In nar­row­ing down the search, El­liott and his team ex­am­ine at what point fraud is most likely to hap­pen: is a par­tic­u­lar in­gre­di­ent easy or oner­ous to adul­ter­ate? They also look at fac­tors such as crop fail­ures around the world, com­modi­ties ex­pe­ri­enc­ing de­vi­a­tions in sup­ply and de­mand, and the com­plex­ity of sup­ply chains, all of which drive fak­ery. Herbs and spices, for ex­am­ple, are ex­tremely high-value com­modi­ties with con­vo­luted sup­ply chains. Saf­fron is more ex­pen­sive by weight than gold; vanilla is more valu­able than sil­ver. For the en­ter­pris­ing scam­mer, the sec­tor is ripe for a swin­dle.

“We’ve come up with our own for­mula, our own al­go­rithms and from that we can pre­dict what the top five or 10 food com­modi­ties or food in­gre­di­ents are to fraud. And we dis­trib­ute that to some of the com­pa­nies that we work with and that al­lows them to fo­cus and tar­get their re­sources on their big­gest vul­ner­a­bil­i­ties,” he says.

The ex­tent of the is­sue hit home re­cently with an Oceana Canada re­port, which re­vealed just how wide­spread seafood fraud is in this coun­try. The ad­vo­cacy group con­ducted DNA test­ing on nearly 400 seafood spec­i­mens from roughly 200 restau­rants and food re­tail­ers in five Cana­dian ci­ties (Vic­to­ria, Van­cou­ver, Toronto, Ot­tawa and Hal­i­fax). Al­most half of the seafood was mis­la­belled. Oceana Canada found cheaper species, such as had­dock ($39.88 per kg) be­ing sub­sti­tuted for more ex­pen­sive hal­ibut ($74.77 per kg) and At­lantic salmon ($37.66 per kg) passed off as sock­eye ($101.69 per kg). But be­yond the lit­eral and fig­u­ra­tive bait and switch, seafood fraud poses a food safety is­sue and puts pres­sure on al­ready threat­ened or en­dan­gered species.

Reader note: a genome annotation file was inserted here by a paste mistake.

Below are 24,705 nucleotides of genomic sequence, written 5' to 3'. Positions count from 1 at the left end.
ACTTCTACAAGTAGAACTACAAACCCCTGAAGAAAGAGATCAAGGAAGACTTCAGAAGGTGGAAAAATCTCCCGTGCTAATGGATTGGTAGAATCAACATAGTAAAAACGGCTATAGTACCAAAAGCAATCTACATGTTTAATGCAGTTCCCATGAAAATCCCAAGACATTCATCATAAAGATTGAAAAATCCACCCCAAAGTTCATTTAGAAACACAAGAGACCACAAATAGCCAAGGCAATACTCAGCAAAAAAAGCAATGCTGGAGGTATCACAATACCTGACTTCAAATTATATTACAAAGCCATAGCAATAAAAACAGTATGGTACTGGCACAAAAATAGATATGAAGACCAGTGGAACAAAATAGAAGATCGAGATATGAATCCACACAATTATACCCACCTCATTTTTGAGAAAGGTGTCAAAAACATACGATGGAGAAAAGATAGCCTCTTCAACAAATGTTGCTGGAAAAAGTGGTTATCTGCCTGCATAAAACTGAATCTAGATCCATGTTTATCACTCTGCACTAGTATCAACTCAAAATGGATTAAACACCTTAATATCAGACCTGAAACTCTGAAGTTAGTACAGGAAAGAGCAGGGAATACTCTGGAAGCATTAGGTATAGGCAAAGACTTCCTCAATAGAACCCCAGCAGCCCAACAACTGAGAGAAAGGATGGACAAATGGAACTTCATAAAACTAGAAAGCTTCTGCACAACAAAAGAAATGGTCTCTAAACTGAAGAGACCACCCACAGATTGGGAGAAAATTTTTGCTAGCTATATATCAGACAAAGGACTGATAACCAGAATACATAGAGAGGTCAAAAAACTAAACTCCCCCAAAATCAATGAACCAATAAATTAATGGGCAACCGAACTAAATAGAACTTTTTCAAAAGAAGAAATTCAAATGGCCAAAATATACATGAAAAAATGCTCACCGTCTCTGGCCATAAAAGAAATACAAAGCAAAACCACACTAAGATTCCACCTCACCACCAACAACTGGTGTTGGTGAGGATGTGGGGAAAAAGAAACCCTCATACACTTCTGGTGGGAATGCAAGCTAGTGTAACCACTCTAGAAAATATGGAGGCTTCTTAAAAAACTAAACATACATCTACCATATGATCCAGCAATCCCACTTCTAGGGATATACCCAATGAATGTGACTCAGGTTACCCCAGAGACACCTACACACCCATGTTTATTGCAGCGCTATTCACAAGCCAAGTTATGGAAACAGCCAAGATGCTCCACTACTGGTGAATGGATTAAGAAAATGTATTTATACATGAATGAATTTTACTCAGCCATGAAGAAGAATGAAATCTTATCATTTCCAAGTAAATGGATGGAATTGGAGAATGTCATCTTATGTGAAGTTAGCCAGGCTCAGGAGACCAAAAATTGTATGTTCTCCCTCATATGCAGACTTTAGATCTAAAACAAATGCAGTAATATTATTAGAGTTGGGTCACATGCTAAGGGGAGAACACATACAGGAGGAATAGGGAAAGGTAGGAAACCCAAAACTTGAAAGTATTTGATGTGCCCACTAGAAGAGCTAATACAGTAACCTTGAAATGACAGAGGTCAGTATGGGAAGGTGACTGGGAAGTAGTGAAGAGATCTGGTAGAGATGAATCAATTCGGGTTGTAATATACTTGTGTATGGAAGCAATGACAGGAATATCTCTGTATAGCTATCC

More than half of the sub­sti­tuted fish species “could have po­ten­tial health con­se­quences for con­sumers,” Oceana Canada said. For ex­am­ple, the afore­men­tioned es­co­lar, “lax­a­tive of the sea,” can cause se­ri­ous gas­troin­testi­nal dis­tress. All of the Cana­dian sam­ples la­belled but­ter­fish and 10 of the 15 white tuna spec­i­mens were ac­tu­ally es­co­lar.

With any­where from five to seven steps in the sup­ply chain, which is “sig­nif­i­cantly longer than any other type of food,” says Ju­lia Levin, Oceana Canada’s chief seafood fraud cam­paigner, seafood is an ex­cel­lent ex­am­ple of the lack of trans­parency that ex­ists in food sys­tems. With­out full chain trace­abil­ity, fig­ur­ing out where or when the fraud oc­curred, and who should be held re­spon­si­ble, is an ar­du­ous (if not im­pos­si­ble) task. “There are some stud­ies that have been done and they have found it at ev­ery stage of the sup­ply chain,” adds Levin. “Ob­vi­ously we see more mis­la­belling once the fish has been pro­cessed. If it’s a whole fish, it has its mor­pho­log­i­cal fea­tures: it has its skin; it has its fins. So if you rec­og­nize fish, if you work with fish, you can iden­tify the species by look­ing at it. But once it be­comes a fil­let or once the skin is taken off, it be­comes a whole lot eas­ier to mis­la­bel it.”